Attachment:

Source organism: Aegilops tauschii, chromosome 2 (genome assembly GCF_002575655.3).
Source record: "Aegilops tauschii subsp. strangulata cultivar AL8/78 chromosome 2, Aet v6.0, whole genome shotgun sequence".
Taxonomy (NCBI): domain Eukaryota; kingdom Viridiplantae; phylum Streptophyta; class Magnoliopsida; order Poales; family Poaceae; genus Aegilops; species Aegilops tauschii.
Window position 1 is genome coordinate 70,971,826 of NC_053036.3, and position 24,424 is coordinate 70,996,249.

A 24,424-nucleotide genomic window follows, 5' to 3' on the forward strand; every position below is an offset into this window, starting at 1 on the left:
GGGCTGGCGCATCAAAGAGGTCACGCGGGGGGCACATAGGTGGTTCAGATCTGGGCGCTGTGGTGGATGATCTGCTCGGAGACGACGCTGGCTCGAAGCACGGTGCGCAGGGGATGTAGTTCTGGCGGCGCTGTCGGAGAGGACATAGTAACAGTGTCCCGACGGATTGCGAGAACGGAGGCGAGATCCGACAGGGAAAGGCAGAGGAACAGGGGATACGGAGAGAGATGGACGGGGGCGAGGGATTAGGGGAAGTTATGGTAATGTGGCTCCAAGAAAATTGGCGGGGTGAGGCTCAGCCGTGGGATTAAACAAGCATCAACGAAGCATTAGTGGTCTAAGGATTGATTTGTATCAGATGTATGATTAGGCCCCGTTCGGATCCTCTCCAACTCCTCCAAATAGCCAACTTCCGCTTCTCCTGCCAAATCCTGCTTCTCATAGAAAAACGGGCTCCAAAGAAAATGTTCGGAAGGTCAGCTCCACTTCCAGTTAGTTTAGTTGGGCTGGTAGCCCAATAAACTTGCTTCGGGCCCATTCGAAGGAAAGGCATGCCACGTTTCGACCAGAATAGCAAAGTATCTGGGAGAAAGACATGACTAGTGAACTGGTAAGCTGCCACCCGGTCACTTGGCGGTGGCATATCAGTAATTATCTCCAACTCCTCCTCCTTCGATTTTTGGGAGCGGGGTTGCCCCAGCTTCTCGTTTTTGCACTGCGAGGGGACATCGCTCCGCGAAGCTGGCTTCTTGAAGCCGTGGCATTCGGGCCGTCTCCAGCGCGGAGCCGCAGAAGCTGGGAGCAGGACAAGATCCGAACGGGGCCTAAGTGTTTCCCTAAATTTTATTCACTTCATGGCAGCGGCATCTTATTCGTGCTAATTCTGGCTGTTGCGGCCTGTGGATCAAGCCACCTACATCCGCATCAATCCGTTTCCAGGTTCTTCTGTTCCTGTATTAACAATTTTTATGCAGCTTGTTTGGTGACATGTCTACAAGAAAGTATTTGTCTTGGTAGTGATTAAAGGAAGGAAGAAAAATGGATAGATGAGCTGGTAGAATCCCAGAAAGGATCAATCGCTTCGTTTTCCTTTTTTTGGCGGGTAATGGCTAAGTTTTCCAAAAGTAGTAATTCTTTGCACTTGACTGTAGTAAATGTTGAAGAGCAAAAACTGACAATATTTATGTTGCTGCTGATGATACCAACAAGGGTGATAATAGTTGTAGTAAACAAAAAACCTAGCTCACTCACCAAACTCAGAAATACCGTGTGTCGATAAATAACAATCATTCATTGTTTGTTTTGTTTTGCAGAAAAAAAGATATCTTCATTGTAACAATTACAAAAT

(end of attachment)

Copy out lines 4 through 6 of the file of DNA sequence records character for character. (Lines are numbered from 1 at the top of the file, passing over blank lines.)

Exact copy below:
Window position 1 is genome coordinate 70,971,826 of NC_053036.3, and position 24,424 is coordinate 70,996,249.

A 24,424-nucleotide genomic window follows, 5' to 3' on the forward strand; every position below is an offset into this window, starting at 1 on the left:
GGGCTGGCGCATCAAAGAGGTCACGCGGGGGGCACATAGGTGGTTCAGATCTGGGCGCTGTGGTGGATGATCTGCTCGGAGACGACGCTGGCTCGAAGCACGGTGCGCAGGGGATGTAGTTCTGGCGGCGCTGTCGGAGAGGACATAGTAACAGTGTCCCGACGGATTGCGAGAACGGAGGCGAGATCCGACAGGGAAAGGCAGAGGAACAGGGGATACGGAGAGAGATGGACGGGGGCGAGGGATTAGGGGAAGTTATGGTAATGTGGCTCCAAGAAAATTGGCGGGGTGAGGCTCAGCCGTGGGATTAAACAAGCATCAACGAAGCATTAGTGGTCTAAGGATTGATTTGTATCAGATGTATGATTAGGCCCCGTTCGGATCCTCTCCAACTCCTCCAAATAGCCAACTTCCGCTTCTCCTGCCAAATCCTGCTTCTCATAGAAAAACGGGCTCCAAAGAAAATGTTCGGAAGGTCAGCTCCACTTCCAGTTAGTTTAGTTGGGCTGGTAGCCCAATAAACTTGCTTCGGGCCCATTCGAAGGAAAGGCATGCCACGTTTCGACCAGAATAGCAAAGTATCTGGGAGAAAGACATGACTAGTGAACTGGTAAGCTGCCACCCGGTCACTTGGCGGTGGCATATCAGTAATTATCTCCAACTCCTCCTCCTTCGATTTTTGGGAGCGGGGTTGCCCCAGCTTCTCGTTTTTGCACTGCGAGGGGACATCGCTCCGCGAAGCTGGCTTCTTGAAGCCGTGGCATTCGGGCCGTCTCCAGCGCGGAGCCGCAGAAGCTGGGAGCAGGACAAGATCCGAACGGGGCCTAAGTGTTTCCCTAAATTTTATTCACTTCATGGCAGCGGCATCTTATTCGTGCTAATTCTGGCTGTTGCGGCCTGTGGATCAAGCCACCTACATCCGCATCAATCCGTTTCCAGGTTCTTCTGTTCCTGTATTAACAATTTTTATGCAGCTTGTTTGGTGACATGTCTACAAGAAAGTATTTGTCTTGGTAGTGATTAAAGGAAGGAAGAAAAATGGATAGATGAGCTGGTAGAATCCCAGAAAGGATCAATCGCTTCGTTTTCCTTTTTTTGGCGGGTAATGGCTAAGTTTTCCAAAAGTAGTAATTCTTTGCACTTGACTGTAGTAAATGTTGAAGAGCAAAAACTGACAATATTTATGTTGCTGCTGATGATACCAACAAGGGTGATAATAGTTGTAGTAAACAAAAAACCTAGCTCACTCACCAAACTCAGAAATACCGTGTGTCGATAAATAACAATCATTCATTGTTTGTTTTGTTTTGCAGAAAAAAAGATATCTTCATTGTAACAATTACAAAAT